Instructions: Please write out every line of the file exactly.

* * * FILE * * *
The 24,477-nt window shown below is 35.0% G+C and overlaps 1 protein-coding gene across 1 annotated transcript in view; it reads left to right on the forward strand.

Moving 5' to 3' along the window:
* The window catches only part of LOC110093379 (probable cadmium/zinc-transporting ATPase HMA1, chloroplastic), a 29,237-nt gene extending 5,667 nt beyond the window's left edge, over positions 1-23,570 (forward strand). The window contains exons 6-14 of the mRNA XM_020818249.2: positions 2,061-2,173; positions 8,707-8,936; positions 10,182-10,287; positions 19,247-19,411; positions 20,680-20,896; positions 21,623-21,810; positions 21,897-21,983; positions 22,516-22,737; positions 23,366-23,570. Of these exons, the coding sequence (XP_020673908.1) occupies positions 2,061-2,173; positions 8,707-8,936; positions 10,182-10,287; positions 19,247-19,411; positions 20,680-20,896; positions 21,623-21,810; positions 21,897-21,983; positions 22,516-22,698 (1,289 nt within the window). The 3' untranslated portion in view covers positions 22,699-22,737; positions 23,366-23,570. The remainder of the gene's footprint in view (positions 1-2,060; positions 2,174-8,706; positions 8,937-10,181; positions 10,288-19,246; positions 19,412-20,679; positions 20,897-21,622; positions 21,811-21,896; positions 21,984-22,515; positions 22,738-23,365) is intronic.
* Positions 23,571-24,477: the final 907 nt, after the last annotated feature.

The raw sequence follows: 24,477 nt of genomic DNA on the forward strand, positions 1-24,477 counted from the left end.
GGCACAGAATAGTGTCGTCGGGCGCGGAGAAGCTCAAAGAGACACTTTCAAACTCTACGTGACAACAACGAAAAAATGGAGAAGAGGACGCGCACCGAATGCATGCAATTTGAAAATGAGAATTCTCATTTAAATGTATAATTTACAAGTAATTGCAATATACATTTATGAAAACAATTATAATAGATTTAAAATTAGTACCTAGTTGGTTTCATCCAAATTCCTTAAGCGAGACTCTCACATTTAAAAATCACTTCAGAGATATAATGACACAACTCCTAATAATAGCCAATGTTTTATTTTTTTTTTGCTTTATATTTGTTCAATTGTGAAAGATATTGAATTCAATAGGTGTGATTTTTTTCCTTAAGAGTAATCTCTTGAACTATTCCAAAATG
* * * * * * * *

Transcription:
The 24,477-nt window shown below is 35.0% G+C and overlaps 1 protein-coding gene across 1 annotated transcript in view; it reads left to right on the forward strand.

Moving 5' to 3' along the window:
* The window catches only part of LOC110093379 (probable cadmium/zinc-transporting ATPase HMA1, chloroplastic), a 29,237-nt gene extending 5,667 nt beyond the window's left edge, over positions 1-23,570 (forward strand). The window contains exons 6-14 of the mRNA XM_020818249.2: positions 2,061-2,173; positions 8,707-8,936; positions 10,182-10,287; positions 19,247-19,411; positions 20,680-20,896; positions 21,623-21,810; positions 21,897-21,983; positions 22,516-22,737; positions 23,366-23,570. Of these exons, the coding sequence (XP_020673908.1) occupies positions 2,061-2,173; positions 8,707-8,936; positions 10,182-10,287; positions 19,247-19,411; positions 20,680-20,896; positions 21,623-21,810; positions 21,897-21,983; positions 22,516-22,698 (1,289 nt within the window). The 3' untranslated portion in view covers positions 22,699-22,737; positions 23,366-23,570. The remainder of the gene's footprint in view (positions 1-2,060; positions 2,174-8,706; positions 8,937-10,181; positions 10,288-19,246; positions 19,412-20,679; positions 20,897-21,622; positions 21,811-21,896; positions 21,984-22,515; positions 22,738-23,365) is intronic.
* Positions 23,571-24,477: the final 907 nt, after the last annotated feature.

The raw sequence follows: 24,477 nt of genomic DNA on the forward strand, positions 1-24,477 counted from the left end.
GGCACAGAATAGTGTCGTCGGGCGCGGAGAAGCTCAAAGAGACACTTTCAAACTCTACGTGACAACAACGAAAAAATGGAGAAGAGGACGCGCACCGAATGCATGCAATTTGAAAATGAGAATTCTCATTTAAATGTATAATTTACAAGTAATTGCAATATACATTTATGAAAACAATTATAATAGATTTAAAATTAGTACCTAGTTGGTTTCATCCAAATTCCTTAAGCGAGACTCTCACATTTAAAAATCACTTCAGAGATATAATGACACAACTCCTAATAATAGCCAATGTTTTATTTTTTTTTTGCTTTATATTTGTTCAATTGTGAAAGATATTGAATTCAATAGGTGTGATTTTTTTCCTTAAGAGTAATCTCTTGAACTATTCCAAAATG